This is the most difficult puzzle that I have ever attempted.
I have seen that movie three times. How many times have you seen it?


5.
 We use the Present Perfect Simple to talk about completed actions or events in the Unfinished Past.

So, we often use the Present Perfect Simple to talk about the news, and about things that happened in the past but are important in the present.

In this DailyStep English Timeline, the red cross represents a completed action or event, and the red arrow represents a period of Unfinished Past Time - in other words, a period of time connected to NOW.

Present Perfect Simple - Completed Actions Or Events In The Unfinished Past

Examples:
The world has changed a lot in the last ten years. 
There have been many changes recently.
The motorway is closed. There has been an accident.
The election result has been announced. We now know who the winner is.
His car hasn't been serviced for over 2 years.
I have lost my keys so now I can't open the door.


6. 
We often use the 
Present Perfect Simple with time adverbials such as JUST, ALREADY,  YET and  RECENTLY.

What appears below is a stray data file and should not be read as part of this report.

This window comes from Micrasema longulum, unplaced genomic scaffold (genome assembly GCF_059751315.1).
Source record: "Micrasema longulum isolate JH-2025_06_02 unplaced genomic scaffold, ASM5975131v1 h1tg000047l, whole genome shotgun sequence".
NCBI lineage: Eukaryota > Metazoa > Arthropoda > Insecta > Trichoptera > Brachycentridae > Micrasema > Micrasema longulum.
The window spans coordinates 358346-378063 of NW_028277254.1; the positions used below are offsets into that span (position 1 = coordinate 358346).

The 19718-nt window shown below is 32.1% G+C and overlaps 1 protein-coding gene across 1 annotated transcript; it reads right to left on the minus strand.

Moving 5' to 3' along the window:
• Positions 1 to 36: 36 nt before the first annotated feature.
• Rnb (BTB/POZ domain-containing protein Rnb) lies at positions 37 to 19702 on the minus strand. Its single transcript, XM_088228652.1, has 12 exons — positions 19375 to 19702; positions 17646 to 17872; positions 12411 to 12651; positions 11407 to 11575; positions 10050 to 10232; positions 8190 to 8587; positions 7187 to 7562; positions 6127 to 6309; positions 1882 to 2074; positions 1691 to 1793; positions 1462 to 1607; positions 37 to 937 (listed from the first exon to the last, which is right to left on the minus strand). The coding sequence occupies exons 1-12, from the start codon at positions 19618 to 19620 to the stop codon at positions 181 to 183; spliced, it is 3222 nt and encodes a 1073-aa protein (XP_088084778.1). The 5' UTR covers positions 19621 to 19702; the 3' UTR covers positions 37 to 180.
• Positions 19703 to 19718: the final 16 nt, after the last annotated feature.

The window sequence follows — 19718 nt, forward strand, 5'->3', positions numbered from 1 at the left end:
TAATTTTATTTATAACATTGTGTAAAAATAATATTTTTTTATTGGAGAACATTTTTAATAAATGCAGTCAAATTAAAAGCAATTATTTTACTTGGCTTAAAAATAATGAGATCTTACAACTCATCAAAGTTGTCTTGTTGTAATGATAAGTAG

Examples with JUST:
He has just arrived. (note: this means "He arrived a short time ago.")
"Are you hungry?"  "No. I'm not. I've just eaten. I had lunch half an hour ago. (note:  when we use AGO in a sentence, we need to use the Past Simple tense. You can learn more about this in my Free DailyStep English lesson on the difference between Finished and Unfinished Past Time.)

Examples with ALREADY:
I have already finished the task. (note: in this sentence, using ALREADY makes it sound as if I finished the task sooner than expected.)
The parcel has already been delivered according to this email, but I can't find it anywhere. 

Examples with YET:
Have you seen that film yet? I think you will love it. 
I don't think he has arrived yet. I can’t see his coat on the hook.

Examples with RECENTLY:
Scientists have recently discovered a new way to treat cancer.
Have you called your mother recently?


7. We use the 
Present Perfect Simple  tense to refer to past actions that are repeated.

It is important to note we need to say or ask about how many times it was repeated, or use a quantifier such as several, many or a few. Otherwise, we need to use the Present Perfect Continuous tense, as this implies that the action is repeated even if we do not say the number of times it happened.

In this DailyStep English Timeline, the red crosses represent repeated actions where we say how many times, and the red arrow represents a period of Unfinished Past Time.

Present Perfect Simple - Repeated Actions Or Events In The Unfinished Past